Now, however, she had plenty of good things to report. Aunt Ruby was delighted to hear it. She also reported that she was expecting a child. Emmaline knew they had been hoping for a baby for a long time without success, but she still hid a small flame of jealousy.
The proceeds from the market were enough to replace their oven.
While working in the garden, Emmaline was struck by a pang of nausea. Her first thought was fear that another malaise would fall on the household.
Not this time. At long last, she was expecting her first child.
So that’s the summer season and the first three years of Nash and Emmaline Howland’s life together. I currently have seasons set to 10 day at 3 sim days per calendar year. Seasons were never going to line up with the calendar.
Some notes on gameplay: Something is not working with Woohooer. I have it set to treat woohoo and TFB as Risky and Risky’s success rate at 25%. After most of the summer and more than a dozen woohoos, she was still not pregnant. I gave up and started rolling a die for every woohoo and pollinating with MasterController. The townies are breeding happily, so the problem shouldn’t be anything involving the StoryProgression settings or the connection between SP and Woohooer. I’m fiddling more with the settings, and if she gets pregnant without a manual roll, I’ll stop rolling manually. I’d rather like to be surprised by a pregnancy :).
Regarding their illness: They both came down with the Germy moodlet at their wedding. I’ve always been bugged by the fact that Seasons introduced an illness and allergies with great mechanics except for the fact that the moodlets themselves are so forgettable that you don’t even realize you have them. I tried giving my sims the Pestilence Plague moodlet. I’ve seen in the code that it has symptoms, but I’d never seen in in action because my witches don’t generally curse people, especially with deadly curses. Wow, it is BRUTAL. I knew it had the coughing fit animation, but it also brings nausea and vomiting, drops hygiene, and has a disgust broadcaster to make everyone nearby gross out. It’s also wickedly contagious. Since Pestilence Plague is deadly unless the sim receives a magical charm, I removed it manually when the Germy moodlet completed and then had to search and remove it from several townies.
This has me contemplating a mod that would provide symptoms to the Germy and Allergy Haze moodlets. Then you could care about getting a flu vaccine or allergy shot and whatnot. But I have GOT to get Pet Fighting released first.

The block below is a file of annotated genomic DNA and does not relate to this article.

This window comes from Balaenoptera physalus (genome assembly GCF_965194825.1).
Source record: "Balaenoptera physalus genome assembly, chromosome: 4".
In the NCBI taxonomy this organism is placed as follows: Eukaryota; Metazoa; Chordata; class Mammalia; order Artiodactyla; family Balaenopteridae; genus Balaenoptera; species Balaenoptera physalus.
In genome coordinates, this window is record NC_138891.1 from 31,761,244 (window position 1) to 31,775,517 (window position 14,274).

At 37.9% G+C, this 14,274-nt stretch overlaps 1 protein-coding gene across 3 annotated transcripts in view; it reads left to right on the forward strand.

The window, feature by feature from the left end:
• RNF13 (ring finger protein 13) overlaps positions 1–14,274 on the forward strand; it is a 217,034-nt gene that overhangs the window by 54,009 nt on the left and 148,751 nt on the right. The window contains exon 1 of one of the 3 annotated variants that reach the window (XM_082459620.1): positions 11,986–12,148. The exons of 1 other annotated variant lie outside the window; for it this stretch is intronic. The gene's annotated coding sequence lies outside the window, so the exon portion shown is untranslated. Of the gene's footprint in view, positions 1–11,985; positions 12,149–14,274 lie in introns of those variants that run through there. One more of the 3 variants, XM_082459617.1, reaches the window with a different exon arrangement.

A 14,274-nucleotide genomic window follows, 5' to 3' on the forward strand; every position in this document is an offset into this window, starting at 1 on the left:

I’d love to stick a mechanic into my challenge where the Germy moodlet could be deadly because, y’know, medieval. If I introduce another way to die, though, I’d want to make the death rolls at age-up more generous.
They really were living hand-to-mouth until the very end of summer. The burglar and the lightning strike really added insult to injury. I don’t think I’ve ever had a sim struck by lightning. Fortunately, Emmaline was well-rested. Calling the police on a burglar isn’t very helpful in a world with no roads where the cop has to run to the house. That oven was §400 to replace when they had §25 and were living on Nash’s minnows roasted on the campfire.
I decided that I’d throw a party at the church every Sunday to simulate services, but a destination party on that lot costs §400. I thought about that and decided that this isn’t a bad simulation of tithe to the church. However, they didn’t have anywhere near that amount of money on their first Sunday together so I allowed them to skip it.
I wanted a challenge, and so far this has been it. Woot.
Jonah set himself to exploring the ocean around the island. The bays and sea caves around Avalon were fascinating and very different from the scenery he was used to.
The land was beautiful too. There were so many colors and types of plants — grass, flowers, bushes, and trees. Mountains above the sea could reach up to the sky and even have snow on the top. The air changed temperature much more than the sea as well. It could swing from cold to hot and back to cold in the span of a day.